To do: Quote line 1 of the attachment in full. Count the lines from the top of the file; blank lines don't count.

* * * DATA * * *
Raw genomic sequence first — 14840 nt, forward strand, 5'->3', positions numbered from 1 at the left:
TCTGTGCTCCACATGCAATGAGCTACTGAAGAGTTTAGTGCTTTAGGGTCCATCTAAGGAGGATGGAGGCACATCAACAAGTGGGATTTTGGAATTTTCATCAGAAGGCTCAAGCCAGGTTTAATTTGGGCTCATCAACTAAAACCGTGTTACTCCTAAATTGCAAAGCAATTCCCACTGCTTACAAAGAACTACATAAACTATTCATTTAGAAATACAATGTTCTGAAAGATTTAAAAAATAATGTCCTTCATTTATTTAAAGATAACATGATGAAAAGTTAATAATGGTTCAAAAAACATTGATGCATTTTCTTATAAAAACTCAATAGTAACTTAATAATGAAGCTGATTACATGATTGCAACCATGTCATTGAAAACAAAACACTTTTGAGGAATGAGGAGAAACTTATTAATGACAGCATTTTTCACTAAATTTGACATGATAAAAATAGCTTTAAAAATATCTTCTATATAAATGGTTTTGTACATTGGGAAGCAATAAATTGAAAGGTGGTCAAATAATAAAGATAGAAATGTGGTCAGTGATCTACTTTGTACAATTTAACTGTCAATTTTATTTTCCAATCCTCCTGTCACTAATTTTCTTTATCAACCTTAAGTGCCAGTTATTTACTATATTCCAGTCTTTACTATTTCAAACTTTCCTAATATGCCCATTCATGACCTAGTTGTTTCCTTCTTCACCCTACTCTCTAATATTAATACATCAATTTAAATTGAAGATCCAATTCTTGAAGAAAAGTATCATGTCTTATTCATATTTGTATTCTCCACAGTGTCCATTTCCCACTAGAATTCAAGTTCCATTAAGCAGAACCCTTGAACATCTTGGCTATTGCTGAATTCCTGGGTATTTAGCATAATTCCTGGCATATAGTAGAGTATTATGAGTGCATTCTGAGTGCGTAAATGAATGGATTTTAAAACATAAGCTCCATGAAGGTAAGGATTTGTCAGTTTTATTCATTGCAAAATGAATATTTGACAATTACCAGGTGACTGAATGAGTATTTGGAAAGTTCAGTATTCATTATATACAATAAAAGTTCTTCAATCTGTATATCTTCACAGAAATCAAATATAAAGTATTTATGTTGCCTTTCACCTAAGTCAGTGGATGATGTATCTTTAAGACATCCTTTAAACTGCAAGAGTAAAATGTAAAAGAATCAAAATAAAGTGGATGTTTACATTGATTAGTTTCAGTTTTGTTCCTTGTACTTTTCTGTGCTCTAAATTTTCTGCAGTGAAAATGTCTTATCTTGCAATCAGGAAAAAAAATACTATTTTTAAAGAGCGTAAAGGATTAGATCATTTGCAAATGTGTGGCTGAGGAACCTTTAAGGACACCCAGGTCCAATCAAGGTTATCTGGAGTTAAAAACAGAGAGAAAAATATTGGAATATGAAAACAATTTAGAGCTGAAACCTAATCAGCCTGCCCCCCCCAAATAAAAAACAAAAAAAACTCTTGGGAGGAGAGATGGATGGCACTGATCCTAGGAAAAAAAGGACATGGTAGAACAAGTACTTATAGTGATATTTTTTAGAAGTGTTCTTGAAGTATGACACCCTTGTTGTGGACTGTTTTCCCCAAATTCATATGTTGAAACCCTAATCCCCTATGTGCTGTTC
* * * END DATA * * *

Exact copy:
Raw genomic sequence first — 14840 nt, forward strand, 5'->3', positions numbered from 1 at the left: